The sense that everything is poetical is a thing solid and absolute; it is not a mere matter of phraseology or persuasion. It is not merely true, it is ascertainable. Men may be challenged to deny it; men may be challenged to mention anything that is not a matter of poetry...

...A great many people talk as if this claim of ours, that all things are poetical, were a mere literary ingenuity, a play on words. Precisely the contrary is true. It is the idea that some things are not poetical which is literary, which is a mere product of words. The word "signal-box" is unpoetical. But the thing signal-box is not unpoetical; it is a place where men, in an agony of vigilance, light blood-red and sea-green fires to keep other men from death. That is the plain, genuine description of what it is; the prose only comes in with what it is called. The word "pillar-box" is unpoetical. But the thing pillar-box is not unpoetical; it is the place to which friends and lovers commit their messages, conscious that when they have done so they are sacred, and not to be touched, not only by others, but even (religious touch!) by themselves. That red turret is one of the last of the temples. Posting a letter and getting married are among the few things left that are entirely romantic; for to be entirely romantic a thing must be irrevocable. We think a pillar-box prosaic, because there is no rhyme to it. We think a pillar-box unpoetical, because we have never seen it in a poem. But the bold fact is entirely on the side of poetry. A signal-box is only called a signal-box; it is a house of life and death. A pillar-box is only called a pillar-box; it is a sanctuary of human words. If you think the name of "Smith" prosaic, it is not because you are practical and sensible; it is because you are too much affected with literary refinements. The name shouts poetry at you. If you think of it otherwise, it is because you are steeped and sodden with verbal reminiscences, because you remember everything in Punch or Comic Cuts about Mr. Smith being drunk or Mr. Smith being henpecked. All these things were given to you poetical. It is only by a long and elaborate process of literary effort that you have made them prosaic.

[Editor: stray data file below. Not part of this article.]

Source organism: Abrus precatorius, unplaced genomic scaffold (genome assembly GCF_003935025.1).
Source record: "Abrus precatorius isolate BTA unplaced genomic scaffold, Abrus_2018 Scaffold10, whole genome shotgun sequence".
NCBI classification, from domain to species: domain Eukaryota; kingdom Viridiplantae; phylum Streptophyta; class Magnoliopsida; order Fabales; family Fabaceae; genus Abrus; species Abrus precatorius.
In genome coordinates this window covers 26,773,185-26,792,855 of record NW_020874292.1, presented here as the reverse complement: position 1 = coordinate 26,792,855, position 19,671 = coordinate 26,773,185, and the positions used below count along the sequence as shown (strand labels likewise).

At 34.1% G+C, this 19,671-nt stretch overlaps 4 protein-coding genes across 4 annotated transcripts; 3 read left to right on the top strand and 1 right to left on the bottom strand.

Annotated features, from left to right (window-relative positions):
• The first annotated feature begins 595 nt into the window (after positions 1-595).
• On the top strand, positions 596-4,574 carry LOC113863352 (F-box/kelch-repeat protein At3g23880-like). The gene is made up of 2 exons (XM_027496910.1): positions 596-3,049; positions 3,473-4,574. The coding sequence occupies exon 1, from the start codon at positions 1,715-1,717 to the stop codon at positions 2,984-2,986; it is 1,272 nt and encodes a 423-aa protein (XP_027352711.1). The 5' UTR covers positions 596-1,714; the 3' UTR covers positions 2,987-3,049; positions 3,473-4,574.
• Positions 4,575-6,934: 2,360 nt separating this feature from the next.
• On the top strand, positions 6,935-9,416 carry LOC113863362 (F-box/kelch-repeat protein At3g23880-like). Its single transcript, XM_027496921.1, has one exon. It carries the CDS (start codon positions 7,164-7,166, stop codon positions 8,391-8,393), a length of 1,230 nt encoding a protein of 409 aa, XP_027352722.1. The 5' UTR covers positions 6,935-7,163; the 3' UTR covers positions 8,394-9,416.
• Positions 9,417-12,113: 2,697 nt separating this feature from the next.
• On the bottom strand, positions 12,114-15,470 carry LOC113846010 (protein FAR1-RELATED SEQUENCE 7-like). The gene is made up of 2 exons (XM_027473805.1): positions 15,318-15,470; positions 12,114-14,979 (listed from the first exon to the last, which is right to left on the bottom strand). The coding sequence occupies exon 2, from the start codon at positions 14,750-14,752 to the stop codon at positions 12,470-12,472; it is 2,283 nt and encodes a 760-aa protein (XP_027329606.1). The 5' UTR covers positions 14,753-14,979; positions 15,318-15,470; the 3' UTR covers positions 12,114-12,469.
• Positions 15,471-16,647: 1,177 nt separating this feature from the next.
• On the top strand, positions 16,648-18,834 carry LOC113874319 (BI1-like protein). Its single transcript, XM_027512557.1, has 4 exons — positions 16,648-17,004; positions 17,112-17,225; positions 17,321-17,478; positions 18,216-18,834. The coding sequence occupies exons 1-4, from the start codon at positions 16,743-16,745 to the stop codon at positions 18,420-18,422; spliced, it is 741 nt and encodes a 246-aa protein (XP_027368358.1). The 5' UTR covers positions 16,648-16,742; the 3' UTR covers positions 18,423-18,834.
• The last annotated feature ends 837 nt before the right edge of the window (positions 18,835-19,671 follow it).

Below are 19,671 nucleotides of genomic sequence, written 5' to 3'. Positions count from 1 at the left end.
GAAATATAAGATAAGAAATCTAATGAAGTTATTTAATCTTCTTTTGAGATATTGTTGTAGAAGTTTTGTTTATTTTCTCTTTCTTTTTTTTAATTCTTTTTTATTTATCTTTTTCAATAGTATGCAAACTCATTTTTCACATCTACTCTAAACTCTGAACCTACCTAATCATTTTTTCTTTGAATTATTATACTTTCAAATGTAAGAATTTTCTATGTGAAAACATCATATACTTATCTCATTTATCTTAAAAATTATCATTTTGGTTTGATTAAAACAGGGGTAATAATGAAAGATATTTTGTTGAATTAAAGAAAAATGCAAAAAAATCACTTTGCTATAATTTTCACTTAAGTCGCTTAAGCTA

Heretics, "On Mr. Rudyard Kipling and Making the World Small" (1905)
___________________________________

Also, who are *your* favorite authors? Anyone in particular you would recommend me reading? Thanks!